Monday, June 08, 2009

EPA cuts by half its estimate of money farmers could make from carbon storage under climate bill

"New government estimates suggest farmers would make a lot less money than previously believed" from the pending legislation to cut greenhouse-gas emissions, reports Philip Brasher of The Des Moines Register. "That could make it more difficult than it already is for Democrats and the Obama administration to sell a climate bill to farm-state members of the House and Senate."

The Environmental Protection Agency estimated in 2005 that nearly 700 million metric tons of carbon dioxide could be kept out of the atmosphere by changes in forest and farm practices, about a fourth of it from less tillage, which keeps more crop residue in the ground. "But in analyzing the House bill, the EPA estimated that the carbon credits from agriculture and forestry likely won't exceed 300 million tons until after 2040," Brasher notes. "Even then, virtually all of those offsets would come from planting and preserving forests, not through agriculture."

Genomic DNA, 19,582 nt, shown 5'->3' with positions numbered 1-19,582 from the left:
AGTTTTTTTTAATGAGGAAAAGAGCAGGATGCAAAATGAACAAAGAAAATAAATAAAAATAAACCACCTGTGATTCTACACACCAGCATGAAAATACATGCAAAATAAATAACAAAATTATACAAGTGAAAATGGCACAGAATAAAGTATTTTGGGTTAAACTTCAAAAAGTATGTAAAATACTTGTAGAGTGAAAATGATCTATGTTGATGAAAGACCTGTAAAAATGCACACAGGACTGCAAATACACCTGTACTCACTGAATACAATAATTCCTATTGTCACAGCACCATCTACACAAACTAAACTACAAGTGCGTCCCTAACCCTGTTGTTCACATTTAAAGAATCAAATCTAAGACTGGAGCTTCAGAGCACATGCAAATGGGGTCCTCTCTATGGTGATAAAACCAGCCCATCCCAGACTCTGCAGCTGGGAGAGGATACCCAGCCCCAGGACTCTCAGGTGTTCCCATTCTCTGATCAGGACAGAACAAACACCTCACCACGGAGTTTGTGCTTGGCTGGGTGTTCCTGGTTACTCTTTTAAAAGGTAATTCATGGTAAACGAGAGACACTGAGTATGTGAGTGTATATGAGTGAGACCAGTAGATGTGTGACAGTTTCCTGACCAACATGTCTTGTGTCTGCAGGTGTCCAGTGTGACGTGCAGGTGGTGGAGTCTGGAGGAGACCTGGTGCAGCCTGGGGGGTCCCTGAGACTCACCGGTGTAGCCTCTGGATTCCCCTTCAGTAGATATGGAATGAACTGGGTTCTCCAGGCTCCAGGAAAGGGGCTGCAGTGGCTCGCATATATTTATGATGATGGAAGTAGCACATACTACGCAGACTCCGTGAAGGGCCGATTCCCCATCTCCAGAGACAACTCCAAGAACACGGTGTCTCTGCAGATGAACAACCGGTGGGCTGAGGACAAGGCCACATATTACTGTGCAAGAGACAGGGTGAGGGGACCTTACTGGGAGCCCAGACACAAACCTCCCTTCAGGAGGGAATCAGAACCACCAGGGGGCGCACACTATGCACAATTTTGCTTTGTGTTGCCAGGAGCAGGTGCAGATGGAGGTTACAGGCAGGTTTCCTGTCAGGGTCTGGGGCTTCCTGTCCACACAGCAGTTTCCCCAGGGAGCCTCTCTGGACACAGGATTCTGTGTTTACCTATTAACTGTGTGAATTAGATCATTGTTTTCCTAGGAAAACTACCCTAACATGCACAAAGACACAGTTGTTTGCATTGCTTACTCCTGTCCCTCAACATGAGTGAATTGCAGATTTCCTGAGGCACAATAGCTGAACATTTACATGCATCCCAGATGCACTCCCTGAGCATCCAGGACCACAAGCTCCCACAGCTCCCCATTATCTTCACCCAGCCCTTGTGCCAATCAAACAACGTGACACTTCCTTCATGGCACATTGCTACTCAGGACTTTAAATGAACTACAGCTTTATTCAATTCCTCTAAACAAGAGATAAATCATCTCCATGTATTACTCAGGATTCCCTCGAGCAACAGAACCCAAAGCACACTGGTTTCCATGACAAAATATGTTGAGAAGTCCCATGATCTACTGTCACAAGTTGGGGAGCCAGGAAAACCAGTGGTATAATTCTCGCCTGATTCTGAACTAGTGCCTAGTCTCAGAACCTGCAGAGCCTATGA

Turns out that EPA didn't realize how many farmers had adopted no-till and minimum-tillage methods. The estimate also chenged because of the 2007 energy bill, which "mandated the use of biofuels made from crop residue and other sources of biomass, which means there will be less plant material, or carbon, left in soil to earn carbon credits," Brasher explains. (Read more)

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